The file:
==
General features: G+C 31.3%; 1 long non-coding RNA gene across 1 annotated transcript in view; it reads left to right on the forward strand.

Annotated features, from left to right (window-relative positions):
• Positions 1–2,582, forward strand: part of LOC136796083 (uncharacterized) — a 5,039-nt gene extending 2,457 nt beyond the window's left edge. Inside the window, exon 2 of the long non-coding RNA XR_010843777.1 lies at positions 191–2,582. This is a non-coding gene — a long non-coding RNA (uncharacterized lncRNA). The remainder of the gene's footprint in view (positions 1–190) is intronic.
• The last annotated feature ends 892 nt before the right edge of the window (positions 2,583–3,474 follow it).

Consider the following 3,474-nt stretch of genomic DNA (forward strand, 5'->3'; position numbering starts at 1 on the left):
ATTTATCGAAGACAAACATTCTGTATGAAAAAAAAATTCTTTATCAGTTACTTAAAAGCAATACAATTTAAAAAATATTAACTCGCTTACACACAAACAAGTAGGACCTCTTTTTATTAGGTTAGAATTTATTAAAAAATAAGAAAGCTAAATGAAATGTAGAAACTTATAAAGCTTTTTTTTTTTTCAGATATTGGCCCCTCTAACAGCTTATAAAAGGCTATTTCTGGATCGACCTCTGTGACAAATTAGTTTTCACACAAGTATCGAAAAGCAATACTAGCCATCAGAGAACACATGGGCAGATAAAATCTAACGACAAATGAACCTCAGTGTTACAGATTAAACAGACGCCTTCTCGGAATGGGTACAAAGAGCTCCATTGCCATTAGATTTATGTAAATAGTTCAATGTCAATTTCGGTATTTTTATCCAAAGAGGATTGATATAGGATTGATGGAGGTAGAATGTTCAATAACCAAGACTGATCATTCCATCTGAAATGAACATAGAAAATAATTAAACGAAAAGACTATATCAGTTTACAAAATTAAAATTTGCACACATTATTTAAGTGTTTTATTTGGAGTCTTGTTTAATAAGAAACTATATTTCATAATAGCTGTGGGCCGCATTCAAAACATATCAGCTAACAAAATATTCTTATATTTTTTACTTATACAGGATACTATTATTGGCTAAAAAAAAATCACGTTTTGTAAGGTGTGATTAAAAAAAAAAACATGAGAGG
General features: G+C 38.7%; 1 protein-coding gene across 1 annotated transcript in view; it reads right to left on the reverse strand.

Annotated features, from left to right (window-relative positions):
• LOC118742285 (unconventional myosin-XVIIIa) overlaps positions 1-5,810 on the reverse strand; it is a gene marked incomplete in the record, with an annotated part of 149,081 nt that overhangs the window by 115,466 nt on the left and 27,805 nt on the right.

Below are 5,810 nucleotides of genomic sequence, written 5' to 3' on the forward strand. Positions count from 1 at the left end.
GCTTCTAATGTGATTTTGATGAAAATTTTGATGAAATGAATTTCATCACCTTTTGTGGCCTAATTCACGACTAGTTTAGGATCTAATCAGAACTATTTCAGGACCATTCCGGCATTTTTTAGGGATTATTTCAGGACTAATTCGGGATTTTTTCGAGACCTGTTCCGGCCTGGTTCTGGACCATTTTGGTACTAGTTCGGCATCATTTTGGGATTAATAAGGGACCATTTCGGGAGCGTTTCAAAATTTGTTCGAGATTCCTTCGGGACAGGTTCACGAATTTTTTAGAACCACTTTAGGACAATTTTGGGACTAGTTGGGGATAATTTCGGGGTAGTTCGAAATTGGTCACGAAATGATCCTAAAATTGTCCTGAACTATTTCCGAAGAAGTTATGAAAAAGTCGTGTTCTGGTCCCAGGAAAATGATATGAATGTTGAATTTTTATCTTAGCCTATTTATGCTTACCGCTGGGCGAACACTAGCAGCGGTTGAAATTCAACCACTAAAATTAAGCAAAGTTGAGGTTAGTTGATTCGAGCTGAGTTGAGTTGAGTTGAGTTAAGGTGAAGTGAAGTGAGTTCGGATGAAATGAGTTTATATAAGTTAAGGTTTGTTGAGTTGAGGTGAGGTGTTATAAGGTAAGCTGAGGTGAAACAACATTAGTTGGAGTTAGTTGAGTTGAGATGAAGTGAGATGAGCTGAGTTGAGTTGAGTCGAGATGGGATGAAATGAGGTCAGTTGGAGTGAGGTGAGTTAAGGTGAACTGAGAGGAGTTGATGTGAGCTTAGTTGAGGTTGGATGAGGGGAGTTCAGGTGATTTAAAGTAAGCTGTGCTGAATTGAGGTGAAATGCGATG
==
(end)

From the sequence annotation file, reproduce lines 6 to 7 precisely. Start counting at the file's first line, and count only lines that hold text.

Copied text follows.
ATTTATCGAAGACAAACATTCTGTATGAAAAAAAAATTCTTTATCAGTTACTTAAAAGCAATACAATTTAAAAAATATTAACTCGCTTACACACAAACAAGTAGGACCTCTTTTTATTAGGTTAGAATTTATTAAAAAATAAGAAAGCTAAATGAAATGTAGAAACTTATAAAGCTTTTTTTTTTTTCAGATATTGGCCCCTCTAACAGCTTATAAAAGGCTATTTCTGGATCGACCTCTGTGACAAATTAGTTTTCACACAAGTATCGAAAAGCAATACTAGCCATCAGAGAACACATGGGCAGATAAAATCTAACGACAAATGAACCTCAGTGTTACAGATTAAACAGACGCCTTCTCGGAATGGGTACAAAGAGCTCCATTGCCATTAGATTTATGTAAATAGTTCAATGTCAATTTCGGTATTTTTATCCAAAGAGGATTGATATAGGATTGATGGAGGTAGAATGTTCAATAACCAAGACTGATCATTCCATCTGAAATGAACATAGAAAATAATTAAACGAAAAGACTATATCAGTTTACAAAATTAAAATTTGCACACATTATTTAAGTGTTTTATTTGGAGTCTTGTTTAATAAGAAACTATATTTCATAATAGCTGTGGGCCGCATTCAAAACATATCAGCTAACAAAATATTCTTATATTTTTTACTTATACAGGATACTATTATTGGCTAAAAAAAAATCACGTTTTGTAAGGTGTGATTAAAAAAAAAAACATGAGAGG
General features: G+C 38.7%; 1 protein-coding gene across 1 annotated transcript in view; it reads right to left on the reverse strand.